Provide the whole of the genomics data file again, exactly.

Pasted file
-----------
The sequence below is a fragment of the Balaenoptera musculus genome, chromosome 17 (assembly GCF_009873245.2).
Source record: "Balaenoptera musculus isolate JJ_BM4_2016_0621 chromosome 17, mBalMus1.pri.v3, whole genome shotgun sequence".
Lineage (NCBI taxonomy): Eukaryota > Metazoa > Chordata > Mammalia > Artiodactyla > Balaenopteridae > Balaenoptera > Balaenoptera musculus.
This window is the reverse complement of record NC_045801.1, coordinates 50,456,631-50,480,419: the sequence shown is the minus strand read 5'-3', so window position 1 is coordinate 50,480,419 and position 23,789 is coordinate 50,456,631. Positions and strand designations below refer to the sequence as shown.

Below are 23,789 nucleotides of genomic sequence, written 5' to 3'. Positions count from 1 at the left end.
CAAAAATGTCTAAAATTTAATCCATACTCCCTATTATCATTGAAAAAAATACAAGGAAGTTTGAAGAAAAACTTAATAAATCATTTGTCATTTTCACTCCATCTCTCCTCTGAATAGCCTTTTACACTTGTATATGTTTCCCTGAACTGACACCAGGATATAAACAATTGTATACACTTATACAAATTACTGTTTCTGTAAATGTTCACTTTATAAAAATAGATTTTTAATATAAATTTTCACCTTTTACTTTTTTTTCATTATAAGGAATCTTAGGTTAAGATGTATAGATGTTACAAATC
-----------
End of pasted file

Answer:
The sequence below is a fragment of the Balaenoptera musculus genome, chromosome 17 (assembly GCF_009873245.2).
Source record: "Balaenoptera musculus isolate JJ_BM4_2016_0621 chromosome 17, mBalMus1.pri.v3, whole genome shotgun sequence".
Lineage (NCBI taxonomy): Eukaryota > Metazoa > Chordata > Mammalia > Artiodactyla > Balaenopteridae > Balaenoptera > Balaenoptera musculus.
This window is the reverse complement of record NC_045801.1, coordinates 50,456,631-50,480,419: the sequence shown is the minus strand read 5'-3', so window position 1 is coordinate 50,480,419 and position 23,789 is coordinate 50,456,631. Positions and strand designations below refer to the sequence as shown.

Below are 23,789 nucleotides of genomic sequence, written 5' to 3'. Positions count from 1 at the left end.
CAAAAATGTCTAAAATTTAATCCATACTCCCTATTATCATTGAAAAAAATACAAGGAAGTTTGAAGAAAAACTTAATAAATCATTTGTCATTTTCACTCCATCTCTCCTCTGAATAGCCTTTTACACTTGTATATGTTTCCCTGAACTGACACCAGGATATAAACAATTGTATACACTTATACAAATTACTGTTTCTGTAAATGTTCACTTTATAAAAATAGATTTTTAATATAAATTTTCACCTTTTACTTTTTTTTCATTATAAGGAATCTTAGGTTAAGATGTATAGATGTTACAAATC